Last week I was privileged enough to hear Dr Libby Weaver speak in Adelaide. Dr Libby is a Nutritional Biochemist, speaker and author who speaks on Women’s Health. Dr Libby has a fantastic way of making the complexities of our body more easily understood and speaks to groups throughout Australia and New Zealand.
Whilst I won’t go into all her key messages in this blog, one of the most relevant points she made applies to both women and men and that is “…innately, on the inside, we know what is and isn’t in our best interests when it comes to the foods and drinks we consume.”
What I love about this is that when it comes to the foods we eat, we can kid ourselves that we eat well and continue to put up with the bloating, fluid retention, aches and pains, extra weight, poor complexion and low energy or, we can get real with ourselves and admit that maybe we are consuming too much carbohydrate/chocolate/alcohol/coffee/fast food/sugar and not enough fresh vegies/water/fruit/herbal teas/organic meats….. you get the picture.
So which camp do you currently live in? Denial? Ready for Action? Or Still Sitting On the Fence?
When I first meet with clients or prospective clients, I usually ask them about their nutrition. Sadly, despite their belief that they eat really well, when we take a closer look, despite their best efforts, some poor choices have crept into their eating habits on a regular basis.
Now if you haven’t read my ranting before, I’ll say it again – weight loss, creating more energy, managing blood pressure, avoiding type II diabetes, relieving aches and pains and improving your health is every bit as much about what you are feeding your body as it is about moving your body.
For those clients who are willing to look at their food consumption, I usually ask them to complete a diet diary over 10 consecutive days. Why 10 days? 10 days is an adequate time frame to determine how much variety a client is getting in their diet. Yep, variety plays a part too. It’s very common for people to eat roughly the same 10 foods day in, day out, depriving their body of key nutrients.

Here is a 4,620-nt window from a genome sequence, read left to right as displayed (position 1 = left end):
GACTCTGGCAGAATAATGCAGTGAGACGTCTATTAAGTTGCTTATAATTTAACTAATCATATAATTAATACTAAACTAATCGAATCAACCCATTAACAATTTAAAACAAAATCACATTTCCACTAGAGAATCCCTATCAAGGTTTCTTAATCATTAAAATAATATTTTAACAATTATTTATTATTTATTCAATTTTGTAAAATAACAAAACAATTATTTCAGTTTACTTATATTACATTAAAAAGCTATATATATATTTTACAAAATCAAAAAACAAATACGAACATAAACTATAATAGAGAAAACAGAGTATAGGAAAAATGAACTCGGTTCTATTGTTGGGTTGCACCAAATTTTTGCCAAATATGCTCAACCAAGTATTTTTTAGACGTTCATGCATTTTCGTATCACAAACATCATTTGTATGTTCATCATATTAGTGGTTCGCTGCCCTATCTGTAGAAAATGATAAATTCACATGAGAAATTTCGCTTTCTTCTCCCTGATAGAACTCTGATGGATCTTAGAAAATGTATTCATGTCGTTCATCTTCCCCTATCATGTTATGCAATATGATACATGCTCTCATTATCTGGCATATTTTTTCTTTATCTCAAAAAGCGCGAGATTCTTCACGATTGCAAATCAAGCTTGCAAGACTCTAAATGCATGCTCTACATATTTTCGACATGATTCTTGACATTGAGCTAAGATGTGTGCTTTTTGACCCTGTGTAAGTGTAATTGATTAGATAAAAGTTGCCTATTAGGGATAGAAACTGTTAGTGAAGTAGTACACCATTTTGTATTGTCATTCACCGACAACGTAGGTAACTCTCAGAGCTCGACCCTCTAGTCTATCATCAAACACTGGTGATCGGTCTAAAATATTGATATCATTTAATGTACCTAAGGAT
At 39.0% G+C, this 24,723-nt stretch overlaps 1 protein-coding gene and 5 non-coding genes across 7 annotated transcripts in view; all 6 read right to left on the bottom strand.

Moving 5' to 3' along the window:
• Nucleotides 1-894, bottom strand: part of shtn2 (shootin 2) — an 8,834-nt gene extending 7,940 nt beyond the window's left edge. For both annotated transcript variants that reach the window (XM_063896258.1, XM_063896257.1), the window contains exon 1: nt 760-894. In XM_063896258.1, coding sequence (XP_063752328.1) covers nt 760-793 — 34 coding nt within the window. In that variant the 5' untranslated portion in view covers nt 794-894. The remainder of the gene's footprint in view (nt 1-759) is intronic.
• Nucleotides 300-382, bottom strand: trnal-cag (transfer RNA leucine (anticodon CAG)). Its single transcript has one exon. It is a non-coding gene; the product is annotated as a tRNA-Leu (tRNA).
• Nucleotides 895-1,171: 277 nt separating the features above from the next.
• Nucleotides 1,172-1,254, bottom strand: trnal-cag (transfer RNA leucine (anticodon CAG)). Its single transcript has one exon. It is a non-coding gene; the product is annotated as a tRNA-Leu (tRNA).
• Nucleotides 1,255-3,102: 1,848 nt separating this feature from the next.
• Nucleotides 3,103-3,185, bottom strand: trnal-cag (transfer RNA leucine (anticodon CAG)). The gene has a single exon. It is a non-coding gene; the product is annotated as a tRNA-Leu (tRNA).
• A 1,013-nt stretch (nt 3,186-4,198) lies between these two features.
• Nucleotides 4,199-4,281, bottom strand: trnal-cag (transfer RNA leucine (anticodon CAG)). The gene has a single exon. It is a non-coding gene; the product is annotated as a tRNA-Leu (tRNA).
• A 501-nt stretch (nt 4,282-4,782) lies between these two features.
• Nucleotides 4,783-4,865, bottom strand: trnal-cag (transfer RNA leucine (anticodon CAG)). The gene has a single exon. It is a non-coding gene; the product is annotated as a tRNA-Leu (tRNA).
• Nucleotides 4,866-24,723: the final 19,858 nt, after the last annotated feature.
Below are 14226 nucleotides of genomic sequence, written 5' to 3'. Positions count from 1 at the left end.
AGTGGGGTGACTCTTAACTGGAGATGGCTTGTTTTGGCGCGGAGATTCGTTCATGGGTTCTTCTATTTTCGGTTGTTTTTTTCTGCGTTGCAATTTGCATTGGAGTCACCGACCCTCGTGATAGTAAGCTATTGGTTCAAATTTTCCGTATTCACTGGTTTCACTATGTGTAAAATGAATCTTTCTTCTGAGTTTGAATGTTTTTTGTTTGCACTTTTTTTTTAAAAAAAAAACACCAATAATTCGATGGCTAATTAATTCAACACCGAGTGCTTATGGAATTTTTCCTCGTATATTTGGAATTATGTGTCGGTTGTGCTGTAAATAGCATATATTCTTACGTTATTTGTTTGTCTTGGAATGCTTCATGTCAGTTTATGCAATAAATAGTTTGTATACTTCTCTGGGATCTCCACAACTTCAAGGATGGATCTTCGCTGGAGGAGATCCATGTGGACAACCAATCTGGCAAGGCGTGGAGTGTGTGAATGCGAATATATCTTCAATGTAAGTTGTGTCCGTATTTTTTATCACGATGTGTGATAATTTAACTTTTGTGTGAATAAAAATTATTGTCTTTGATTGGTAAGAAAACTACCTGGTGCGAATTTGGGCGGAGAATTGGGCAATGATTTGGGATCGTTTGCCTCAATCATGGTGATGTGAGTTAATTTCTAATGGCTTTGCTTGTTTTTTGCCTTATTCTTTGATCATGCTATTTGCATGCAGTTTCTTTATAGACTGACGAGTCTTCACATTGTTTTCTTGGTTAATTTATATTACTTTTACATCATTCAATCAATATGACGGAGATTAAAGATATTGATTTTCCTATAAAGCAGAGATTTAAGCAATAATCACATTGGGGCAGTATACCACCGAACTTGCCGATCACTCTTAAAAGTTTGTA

So how do Diet Diaries work? Initially, it’s about creating awareness – the first step to changing something is to become aware that it is happening. For some of my clients, just the act of recording what and when they eat is enough for them to realize they need to make better choices – whether I look at the diet diary or not. Sadly, many people just shovel food into their mouths without giving much thought to the nutritional value let alone the taste of the food. A diet diary requires you to stop and think about what you eat as you record it in the diary. Do you eat the kid’s leftovers without even thinking about it and then sit down to a meal yourself? Do you find yourself snacking whilst cooking dinner?
My clients tell me that one of the benefits of a diet diary is that they often find themselves re-thinking whether they will eat something they inherently know is not good for them, knowing they have to write it down in their diet diary. That in itself can be enough to break a pattern of poor choices and provide motivation to make better choices.
The second step is to look at the variety of nutrients consumed over the 10 days. If you’re not eating a variety of foods and a rainbow of vegetables each week ( a variety of colors), you’re probably missing out on some key nutrients and left unchecked, nutrient deficiencies can result in chronic health conditions.
Finally, a Diet Diary should have a section to record how you feel upon waking in the morning. There is often a direct link between how you sleep, how you feel upon waking, and your previous evening meal.
Analyzing all this information and looking for patterns can provide some interesting insights to what’s going on with your eating and whether you might be accidentally sabotaging your best eating efforts.
You don’t need a formal Diet Diary to get the benefits of focusing more closely on what you put in your mouth. Just grab a notebook and get started. Write down everything you eat and drink, the date and time, how you slept and how you felt upon waking for at least 10 days then review your diary looking for links between what you eat, how you sleep and how you feel.
The bottom line with a Diet Diary is to create awareness between what you put into your body and how it makes you feel. Even if you believe you eat well, give it a go, you might surprise yourself!